Creating Your Own Herbal Medicine Book
By Chelsea Fox
Herbs have a captivating nature, and they naturally draw us in through their fragrances, textures and beauty. Utilizing their benefits can be a little intimidating to the newcomer, and this is why my favorite part about crafting herbal teas is educating people about them.
At markets and festivals, I chat with hundreds of people interested in the medicinal properties of herbs. When I share my passion with others, I am often asked, “How do you remember all of this information?” My simple answer, for starters, is time. A personal practice involving many years of making herbal teas, salves and other items has helped me to distill a vast territory of information. The thing that helped me the most was creating my own master herbal medicine book. I had been collecting herbal books from thrift shops and garden centers, but I couldn’t remember which book had the material I needed when I wanted to reference an herb. This led me to creating my own well-organized book from several sources and the decision to include bullet points.
With my simple plan, you can do the same. Time spent compiling your go-to guide will also help root the information into memory. Creating your own book will help you streamline information into an organized way that is recognizable to you. Building your own herbal resource with plant information, recipes and more will give you confidence to use botanical remedies in your home and everyday life.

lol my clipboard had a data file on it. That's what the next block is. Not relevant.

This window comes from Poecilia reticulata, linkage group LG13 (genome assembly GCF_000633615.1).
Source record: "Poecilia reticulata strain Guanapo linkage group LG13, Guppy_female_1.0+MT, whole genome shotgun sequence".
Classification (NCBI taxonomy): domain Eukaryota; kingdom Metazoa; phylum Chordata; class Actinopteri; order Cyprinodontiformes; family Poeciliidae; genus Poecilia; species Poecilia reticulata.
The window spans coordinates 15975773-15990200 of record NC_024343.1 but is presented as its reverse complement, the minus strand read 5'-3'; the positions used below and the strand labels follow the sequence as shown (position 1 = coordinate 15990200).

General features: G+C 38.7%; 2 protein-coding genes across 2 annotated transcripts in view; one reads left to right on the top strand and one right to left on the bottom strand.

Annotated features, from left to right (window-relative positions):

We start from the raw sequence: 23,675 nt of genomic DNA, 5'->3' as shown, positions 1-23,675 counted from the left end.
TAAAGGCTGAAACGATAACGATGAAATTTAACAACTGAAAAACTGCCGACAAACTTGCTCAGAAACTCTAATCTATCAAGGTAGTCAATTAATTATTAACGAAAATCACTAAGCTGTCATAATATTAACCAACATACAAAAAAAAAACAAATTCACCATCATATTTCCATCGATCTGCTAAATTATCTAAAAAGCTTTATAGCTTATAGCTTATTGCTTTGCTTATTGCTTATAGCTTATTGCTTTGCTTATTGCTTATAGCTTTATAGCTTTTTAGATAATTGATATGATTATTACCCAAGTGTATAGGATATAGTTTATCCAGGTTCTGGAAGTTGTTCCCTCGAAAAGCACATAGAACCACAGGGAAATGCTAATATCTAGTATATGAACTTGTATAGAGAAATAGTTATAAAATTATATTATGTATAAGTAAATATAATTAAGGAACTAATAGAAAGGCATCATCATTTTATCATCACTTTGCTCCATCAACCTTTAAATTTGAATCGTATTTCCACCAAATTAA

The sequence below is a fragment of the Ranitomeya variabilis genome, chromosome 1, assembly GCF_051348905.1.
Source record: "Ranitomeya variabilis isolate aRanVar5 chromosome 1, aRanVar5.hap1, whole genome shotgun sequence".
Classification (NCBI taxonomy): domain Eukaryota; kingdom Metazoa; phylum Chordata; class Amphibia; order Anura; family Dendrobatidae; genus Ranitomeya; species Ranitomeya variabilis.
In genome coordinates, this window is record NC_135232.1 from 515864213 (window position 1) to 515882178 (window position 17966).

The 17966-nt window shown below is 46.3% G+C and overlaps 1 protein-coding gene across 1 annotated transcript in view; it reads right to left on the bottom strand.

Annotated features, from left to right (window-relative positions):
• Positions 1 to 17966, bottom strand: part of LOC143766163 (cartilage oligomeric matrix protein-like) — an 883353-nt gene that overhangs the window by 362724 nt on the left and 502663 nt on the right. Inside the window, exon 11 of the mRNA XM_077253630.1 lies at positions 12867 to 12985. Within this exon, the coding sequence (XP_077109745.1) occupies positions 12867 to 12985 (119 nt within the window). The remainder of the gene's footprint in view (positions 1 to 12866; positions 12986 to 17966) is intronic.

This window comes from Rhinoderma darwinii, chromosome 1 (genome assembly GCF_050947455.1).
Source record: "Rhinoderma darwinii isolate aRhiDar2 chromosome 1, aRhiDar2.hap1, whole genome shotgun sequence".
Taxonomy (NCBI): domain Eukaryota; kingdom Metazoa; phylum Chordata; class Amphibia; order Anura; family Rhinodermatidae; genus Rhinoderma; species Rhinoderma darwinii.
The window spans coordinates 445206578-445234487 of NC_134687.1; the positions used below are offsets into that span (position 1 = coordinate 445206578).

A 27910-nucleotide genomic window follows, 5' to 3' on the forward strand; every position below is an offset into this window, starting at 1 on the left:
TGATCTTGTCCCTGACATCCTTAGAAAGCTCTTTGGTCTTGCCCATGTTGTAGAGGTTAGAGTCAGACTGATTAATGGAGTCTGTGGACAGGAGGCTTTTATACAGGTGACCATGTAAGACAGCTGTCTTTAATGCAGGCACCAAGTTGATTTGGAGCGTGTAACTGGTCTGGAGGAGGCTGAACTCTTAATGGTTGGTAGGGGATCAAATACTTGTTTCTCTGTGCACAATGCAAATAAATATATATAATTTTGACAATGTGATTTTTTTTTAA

First Things First
Find the perfect book for you—a journal, notebook or a binder for loose pages. Be sure that it is appealing and inspires you to write in it.
What to write and where to start
Begin close to home with what you already have around you. For me, I started with twelve herbs growing in my garden. I watered and cared for the plants, but I did not know very much about them. For you, it might be simply learning more about the parsley, oregano, basil and rosemary in your spice cabinet.
Here is a short list of herbs to get you started:
Be sure to not overwhelm yourself and do not be concerned about adhering to the ‘right way’ of writing things down. Consider including photos from magazines or printed from online sources.
You can get fancy and make a Canva page for each herb and print it out to fill a three-ring binder. If simplicity is your jam, listed notes are just fine. Be creative but try not to overthink it. It is your book, so create it to your own liking.
What to put into your herbal medicine book
After you have had time to collect information on herbs, put your resources into practice.
If you blend a great tea recipe, write it down in your medicine book. If you develop an interest in making your own lotions or salves, store your recipes in your book. The process of wildcrafting—gathering herbs grown in the wild—is another vital component to include. Log what time of year you harvested the plants and how you dried and stored them for the best longevity. Keep notes on where the best patches of wildflowers grow.
Go find your perfect notebook, brew a cup of tea and get started! Here’s a recipe you might wish to try:
1 tsp. lavender flowers
1 tsp. chamomile flowers
1 tsp. mint leaves
1 tbsp. honey
Boil water to a temperature of 190° F. Combine all herbal ingredients into a teapot or a brew-in mug basket. Next, add hot water and let it steep for 3 minutes. Lastly, add honey and enjoy.
For more information contact Indigo Vibes Apothecary at 989-424-1099 or online at IndigoVibesApothecary.com.